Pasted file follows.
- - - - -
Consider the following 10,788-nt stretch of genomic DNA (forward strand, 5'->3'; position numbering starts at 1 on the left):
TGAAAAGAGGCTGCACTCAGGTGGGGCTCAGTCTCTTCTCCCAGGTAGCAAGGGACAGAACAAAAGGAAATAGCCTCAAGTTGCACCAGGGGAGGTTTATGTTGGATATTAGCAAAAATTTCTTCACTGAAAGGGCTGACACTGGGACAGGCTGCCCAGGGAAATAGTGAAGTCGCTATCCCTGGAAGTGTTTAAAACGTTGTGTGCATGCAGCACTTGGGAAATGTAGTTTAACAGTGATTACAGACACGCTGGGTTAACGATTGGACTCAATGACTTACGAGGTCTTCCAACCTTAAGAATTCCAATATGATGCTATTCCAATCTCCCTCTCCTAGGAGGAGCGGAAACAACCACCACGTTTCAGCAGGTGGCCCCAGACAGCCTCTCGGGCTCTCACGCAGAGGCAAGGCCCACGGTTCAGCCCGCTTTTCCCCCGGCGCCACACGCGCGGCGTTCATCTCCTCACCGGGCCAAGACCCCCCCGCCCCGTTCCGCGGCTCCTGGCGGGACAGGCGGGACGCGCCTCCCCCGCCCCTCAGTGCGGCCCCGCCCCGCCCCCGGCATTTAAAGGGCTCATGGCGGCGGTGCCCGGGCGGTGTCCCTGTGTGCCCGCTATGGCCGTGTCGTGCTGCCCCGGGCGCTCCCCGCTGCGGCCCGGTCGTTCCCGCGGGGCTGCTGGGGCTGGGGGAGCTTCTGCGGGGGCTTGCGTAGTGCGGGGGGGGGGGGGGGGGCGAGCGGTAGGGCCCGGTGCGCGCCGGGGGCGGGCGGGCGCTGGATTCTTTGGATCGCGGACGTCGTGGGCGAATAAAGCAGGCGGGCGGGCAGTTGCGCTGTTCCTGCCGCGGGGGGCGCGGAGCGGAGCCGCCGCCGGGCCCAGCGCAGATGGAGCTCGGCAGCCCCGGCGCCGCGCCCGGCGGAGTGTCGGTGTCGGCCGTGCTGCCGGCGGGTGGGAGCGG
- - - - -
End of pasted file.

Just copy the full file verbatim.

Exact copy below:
Consider the following 10,788-nt stretch of genomic DNA (forward strand, 5'->3'; position numbering starts at 1 on the left):
TGAAAAGAGGCTGCACTCAGGTGGGGCTCAGTCTCTTCTCCCAGGTAGCAAGGGACAGAACAAAAGGAAATAGCCTCAAGTTGCACCAGGGGAGGTTTATGTTGGATATTAGCAAAAATTTCTTCACTGAAAGGGCTGACACTGGGACAGGCTGCCCAGGGAAATAGTGAAGTCGCTATCCCTGGAAGTGTTTAAAACGTTGTGTGCATGCAGCACTTGGGAAATGTAGTTTAACAGTGATTACAGACACGCTGGGTTAACGATTGGACTCAATGACTTACGAGGTCTTCCAACCTTAAGAATTCCAATATGATGCTATTCCAATCTCCCTCTCCTAGGAGGAGCGGAAACAACCACCACGTTTCAGCAGGTGGCCCCAGACAGCCTCTCGGGCTCTCACGCAGAGGCAAGGCCCACGGTTCAGCCCGCTTTTCCCCCGGCGCCACACGCGCGGCGTTCATCTCCTCACCGGGCCAAGACCCCCCCGCCCCGTTCCGCGGCTCCTGGCGGGACAGGCGGGACGCGCCTCCCCCGCCCCTCAGTGCGGCCCCGCCCCGCCCCCGGCATTTAAAGGGCTCATGGCGGCGGTGCCCGGGCGGTGTCCCTGTGTGCCCGCTATGGCCGTGTCGTGCTGCCCCGGGCGCTCCCCGCTGCGGCCCGGTCGTTCCCGCGGGGCTGCTGGGGCTGGGGGAGCTTCTGCGGGGGCTTGCGTAGTGCGGGGGGGGGGGGGGGGGCGAGCGGTAGGGCCCGGTGCGCGCCGGGGGCGGGCGGGCGCTGGATTCTTTGGATCGCGGACGTCGTGGGCGAATAAAGCAGGCGGGCGGGCAGTTGCGCTGTTCCTGCCGCGGGGGGCGCGGAGCGGAGCCGCCGCCGGGCCCAGCGCAGATGGAGCTCGGCAGCCCCGGCGCCGCGCCCGGCGGAGTGTCGGTGTCGGCCGTGCTGCCGGCGGGTGGGAGCGG